Mexico Forges Ahead With Elections After Candidate’s Assassination

BY Larisa Epatko  June 29, 2010 at 4:35 PM EDT


Mexican President Felipe Calderon speaks after killing of gubernatorial candidate Rodolfo Torre. Photo by Presidencia/AFP/Getty Images

After Mexican gubernatorial candidate Rodolfo Torre and four others in his campaign entourage were gunned down Monday in the state of Tamaulipas, his Institutional Revolutionary Party, or PRI, is working to find a replacement candidate ahead of Sunday’s elections for governors and mayors in 12 states.

Authorities are blaming the attack on drug cartel violence. Mexican President Felipe Calderon said the murder shows the threat of organized crime, but that elections would continue as planned.

One Mexican newspaper cited sources at a military base in Tamaulipas as saying the attack on the candidate by about 15 heavily armed gunmen bore all the marks of a paramilitary drug gang called Zetas, said Ioan Grillo, GlobalPost’s correspondent in Mexico City. The Zetas are engaged in a violent campaign and are being pursued by the government, he said.

Reaction in the country has been varied, Grillo continued. Among politicians and the media, there has been a “very powerful reaction” — the attack led newspapers and many editorials have been written about it; politicians have flown there and made statements.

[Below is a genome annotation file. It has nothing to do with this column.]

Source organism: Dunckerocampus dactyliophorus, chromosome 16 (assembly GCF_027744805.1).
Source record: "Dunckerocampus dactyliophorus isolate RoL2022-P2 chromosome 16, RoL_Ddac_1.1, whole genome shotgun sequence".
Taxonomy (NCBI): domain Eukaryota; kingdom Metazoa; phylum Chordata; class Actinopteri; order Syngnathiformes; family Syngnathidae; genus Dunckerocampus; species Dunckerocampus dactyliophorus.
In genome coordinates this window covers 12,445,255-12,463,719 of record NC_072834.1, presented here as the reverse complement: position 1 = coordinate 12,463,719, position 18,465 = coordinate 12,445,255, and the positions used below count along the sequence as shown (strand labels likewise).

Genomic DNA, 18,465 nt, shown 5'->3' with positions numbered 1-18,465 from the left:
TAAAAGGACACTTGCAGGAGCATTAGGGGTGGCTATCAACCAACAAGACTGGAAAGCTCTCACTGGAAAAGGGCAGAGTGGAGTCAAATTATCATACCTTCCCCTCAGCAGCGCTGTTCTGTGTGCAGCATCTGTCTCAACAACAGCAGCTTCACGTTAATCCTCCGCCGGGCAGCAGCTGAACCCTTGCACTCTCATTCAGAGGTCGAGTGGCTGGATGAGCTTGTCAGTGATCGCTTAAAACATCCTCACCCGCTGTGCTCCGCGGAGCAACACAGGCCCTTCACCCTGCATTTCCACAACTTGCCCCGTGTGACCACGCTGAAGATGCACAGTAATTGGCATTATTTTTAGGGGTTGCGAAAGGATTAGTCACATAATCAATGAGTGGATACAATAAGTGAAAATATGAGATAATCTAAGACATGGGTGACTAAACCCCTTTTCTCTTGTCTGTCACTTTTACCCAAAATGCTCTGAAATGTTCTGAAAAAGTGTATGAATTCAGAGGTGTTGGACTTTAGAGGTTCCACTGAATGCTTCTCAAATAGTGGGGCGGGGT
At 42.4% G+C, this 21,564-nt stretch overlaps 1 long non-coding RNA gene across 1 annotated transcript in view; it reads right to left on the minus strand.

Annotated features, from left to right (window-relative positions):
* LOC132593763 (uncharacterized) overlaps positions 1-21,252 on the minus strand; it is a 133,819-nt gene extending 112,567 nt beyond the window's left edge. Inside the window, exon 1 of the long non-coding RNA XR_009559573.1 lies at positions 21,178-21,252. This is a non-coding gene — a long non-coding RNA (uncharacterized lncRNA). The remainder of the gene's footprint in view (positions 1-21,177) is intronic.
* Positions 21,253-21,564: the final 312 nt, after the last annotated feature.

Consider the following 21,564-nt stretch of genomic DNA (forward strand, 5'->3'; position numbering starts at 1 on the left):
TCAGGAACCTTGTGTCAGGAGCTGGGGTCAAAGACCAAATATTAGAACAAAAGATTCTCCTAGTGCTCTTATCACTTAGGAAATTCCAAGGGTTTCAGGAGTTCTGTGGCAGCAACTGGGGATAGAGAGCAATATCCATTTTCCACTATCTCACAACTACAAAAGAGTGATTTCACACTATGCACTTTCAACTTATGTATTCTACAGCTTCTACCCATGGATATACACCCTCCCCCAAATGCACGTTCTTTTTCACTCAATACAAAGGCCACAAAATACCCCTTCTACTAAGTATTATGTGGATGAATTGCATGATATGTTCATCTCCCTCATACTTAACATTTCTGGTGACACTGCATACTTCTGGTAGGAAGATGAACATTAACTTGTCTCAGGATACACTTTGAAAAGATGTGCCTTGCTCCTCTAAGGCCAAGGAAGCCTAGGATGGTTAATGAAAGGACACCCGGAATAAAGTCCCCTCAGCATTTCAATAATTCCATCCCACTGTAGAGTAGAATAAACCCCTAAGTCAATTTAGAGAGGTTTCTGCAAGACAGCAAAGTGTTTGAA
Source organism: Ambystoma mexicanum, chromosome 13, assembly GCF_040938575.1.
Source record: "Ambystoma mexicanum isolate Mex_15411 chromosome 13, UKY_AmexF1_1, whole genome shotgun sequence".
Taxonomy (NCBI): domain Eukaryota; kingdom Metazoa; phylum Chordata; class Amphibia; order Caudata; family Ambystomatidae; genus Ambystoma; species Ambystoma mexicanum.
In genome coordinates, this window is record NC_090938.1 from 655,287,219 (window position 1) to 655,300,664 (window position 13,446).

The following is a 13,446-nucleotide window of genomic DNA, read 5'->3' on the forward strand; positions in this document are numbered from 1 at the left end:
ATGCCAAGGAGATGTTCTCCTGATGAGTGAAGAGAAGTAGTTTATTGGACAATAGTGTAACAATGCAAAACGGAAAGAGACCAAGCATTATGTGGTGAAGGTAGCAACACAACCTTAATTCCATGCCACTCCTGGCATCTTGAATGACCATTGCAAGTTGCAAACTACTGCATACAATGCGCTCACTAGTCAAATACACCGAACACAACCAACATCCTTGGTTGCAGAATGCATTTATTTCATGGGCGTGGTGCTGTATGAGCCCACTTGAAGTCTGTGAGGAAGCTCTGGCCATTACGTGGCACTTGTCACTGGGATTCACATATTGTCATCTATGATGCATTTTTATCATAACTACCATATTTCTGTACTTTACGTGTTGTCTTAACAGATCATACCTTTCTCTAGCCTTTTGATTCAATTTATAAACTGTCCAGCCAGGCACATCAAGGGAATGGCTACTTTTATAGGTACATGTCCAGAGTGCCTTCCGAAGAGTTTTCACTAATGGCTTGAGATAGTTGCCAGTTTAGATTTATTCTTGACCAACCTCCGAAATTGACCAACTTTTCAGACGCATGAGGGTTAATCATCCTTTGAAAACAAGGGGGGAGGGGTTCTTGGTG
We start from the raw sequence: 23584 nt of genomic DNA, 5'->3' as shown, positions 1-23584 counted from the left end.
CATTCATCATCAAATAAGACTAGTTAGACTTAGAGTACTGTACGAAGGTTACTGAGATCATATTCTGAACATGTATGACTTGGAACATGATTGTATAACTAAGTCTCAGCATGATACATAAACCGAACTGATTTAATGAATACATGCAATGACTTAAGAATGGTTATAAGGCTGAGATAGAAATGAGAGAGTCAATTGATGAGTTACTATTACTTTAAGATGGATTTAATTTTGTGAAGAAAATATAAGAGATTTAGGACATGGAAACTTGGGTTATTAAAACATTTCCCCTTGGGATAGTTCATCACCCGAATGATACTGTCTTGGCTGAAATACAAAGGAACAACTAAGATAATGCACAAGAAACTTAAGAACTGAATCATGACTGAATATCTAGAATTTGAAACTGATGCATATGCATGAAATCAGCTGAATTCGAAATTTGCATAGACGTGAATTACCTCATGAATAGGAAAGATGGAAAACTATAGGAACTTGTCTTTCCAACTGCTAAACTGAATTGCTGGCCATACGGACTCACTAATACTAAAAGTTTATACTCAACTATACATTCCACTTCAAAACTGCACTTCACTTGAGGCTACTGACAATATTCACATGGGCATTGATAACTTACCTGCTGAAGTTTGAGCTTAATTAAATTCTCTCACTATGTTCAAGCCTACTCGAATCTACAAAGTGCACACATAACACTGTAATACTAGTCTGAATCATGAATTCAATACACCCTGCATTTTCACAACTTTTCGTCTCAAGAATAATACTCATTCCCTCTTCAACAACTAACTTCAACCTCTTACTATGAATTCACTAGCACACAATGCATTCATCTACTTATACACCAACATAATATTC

“The general line is of concern. It’s seen as a real affront to the country’s democracy if you’re seeing a major gubernatorial candidate who is going to win gunned down. All the politicians see it as a major threat to that,” he said.

“However, among everyday people, they find it more difficult to make that distinction (in the political hierarchy), because there’s so much news of violence and bloodshed and even politicians being hit. It’s not like the president himself has been hit,” Grillo continued, adding that the public has more ferociously responded to other cases, such as when a high-profile soccer player was shot, because he was a familiar figure in most households.

Torre is the highest-ranking candidate killed since Luis Donaldo Colosio, also of the PRI, was shot while running for president in 1994, though other politicians have been killed more recently including two running for mayor in this election, said Grillo.

These elections come 10 years after Mexico moved to multi-party democracy from one-party rule, but rather than marking the country’s progress in democracy, the killings of Torre and other candidates are highlighting the hazards, Grillo said. “Various people have been intimidated and saying they’re not going to run out of fear.”